Concerts / Car Seat Headrest
American indie rock band brings its lo-fi sound to Babeville
Tuesday, June 25
Asbury Hall, Babeville, 341 Delaware Avenue
Further evidence of the inevitable Nineties Revival: Post-post-modern name and skinny-jean nerd-chic appearance aside, Will Toledo’s much adored band is saturated in the indie rock aesthetic of the waning years of the twentieth century, evoking the earnestness of Kurt Cobain, the deliberately affectless vocals and hyper-referential lyrics of Steven Malkmus and Beck, and the lo-fi production values of Daniel Johnston, Beat Happening, and countless cassette-crazed quiet loners. Toledo’s subject matter circles around depression (another grunge-era favorite and a staple of bright post-adolescents long before and since), but he brings a joyous, communal vibe to the proceedings, along with a great deadpan sense of humor. Seattle trio Naked Giants opens.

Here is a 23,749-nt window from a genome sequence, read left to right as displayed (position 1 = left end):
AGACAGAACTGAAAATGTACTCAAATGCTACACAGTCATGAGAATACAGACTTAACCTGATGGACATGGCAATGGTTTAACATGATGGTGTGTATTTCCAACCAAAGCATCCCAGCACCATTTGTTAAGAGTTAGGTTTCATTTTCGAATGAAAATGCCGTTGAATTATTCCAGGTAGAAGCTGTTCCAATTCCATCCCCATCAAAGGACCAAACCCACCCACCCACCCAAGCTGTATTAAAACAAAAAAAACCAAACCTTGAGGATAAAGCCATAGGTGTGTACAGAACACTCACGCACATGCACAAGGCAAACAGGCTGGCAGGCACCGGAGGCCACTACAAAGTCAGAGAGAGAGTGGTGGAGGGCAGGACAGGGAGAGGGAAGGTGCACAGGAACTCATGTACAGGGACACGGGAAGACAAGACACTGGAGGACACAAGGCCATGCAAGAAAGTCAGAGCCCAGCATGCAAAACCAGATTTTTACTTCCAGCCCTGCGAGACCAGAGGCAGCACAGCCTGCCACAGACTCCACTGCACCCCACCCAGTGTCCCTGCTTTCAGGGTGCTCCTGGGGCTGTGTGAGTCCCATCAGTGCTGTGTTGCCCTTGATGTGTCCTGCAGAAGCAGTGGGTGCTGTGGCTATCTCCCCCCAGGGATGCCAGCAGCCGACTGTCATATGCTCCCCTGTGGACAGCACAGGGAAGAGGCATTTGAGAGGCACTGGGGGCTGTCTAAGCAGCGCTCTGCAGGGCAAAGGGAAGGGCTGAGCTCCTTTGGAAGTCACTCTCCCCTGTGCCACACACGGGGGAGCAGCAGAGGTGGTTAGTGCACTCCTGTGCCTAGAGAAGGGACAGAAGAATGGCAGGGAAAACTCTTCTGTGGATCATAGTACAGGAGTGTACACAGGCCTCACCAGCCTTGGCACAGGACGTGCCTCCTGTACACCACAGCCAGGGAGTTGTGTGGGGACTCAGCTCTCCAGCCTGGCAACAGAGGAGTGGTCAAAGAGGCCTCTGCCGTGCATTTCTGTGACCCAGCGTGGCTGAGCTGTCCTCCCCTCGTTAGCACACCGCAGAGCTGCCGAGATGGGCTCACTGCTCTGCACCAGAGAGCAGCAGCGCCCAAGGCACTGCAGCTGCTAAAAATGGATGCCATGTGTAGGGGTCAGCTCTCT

7 FUN FACTS (THAT MAY OR MAY NOT BE TRUE) ABOUT CAR SEAT HEADREST
“Car Seat Headrest” is a nickname derived from the bandleader’s real name, which Is Carson Sievert Headley.
No, really, it’s Will Toledo.
Nope, “Toledo” is a pseudonym, too.
Whoever the guy really is, he took the name “Car Seat Headrest” as a shout-out to the fact that he recorded the vocals for his early, self-released albums in the back seat of his car for privacy.
No, it was for the acoustics.
Speaking of those early albums, his current tour is tied to his latest project, which is a “re-recorded, re-imagined” version of one of them: 2011’s Twin Fantasy. Vocals were recorded in the studio this time.
The first patent for a car seat headrest was filed in 1920. After several decades as an optional feature, the headrest became mandatory in all US automobiles manufactured after January 1, 1969.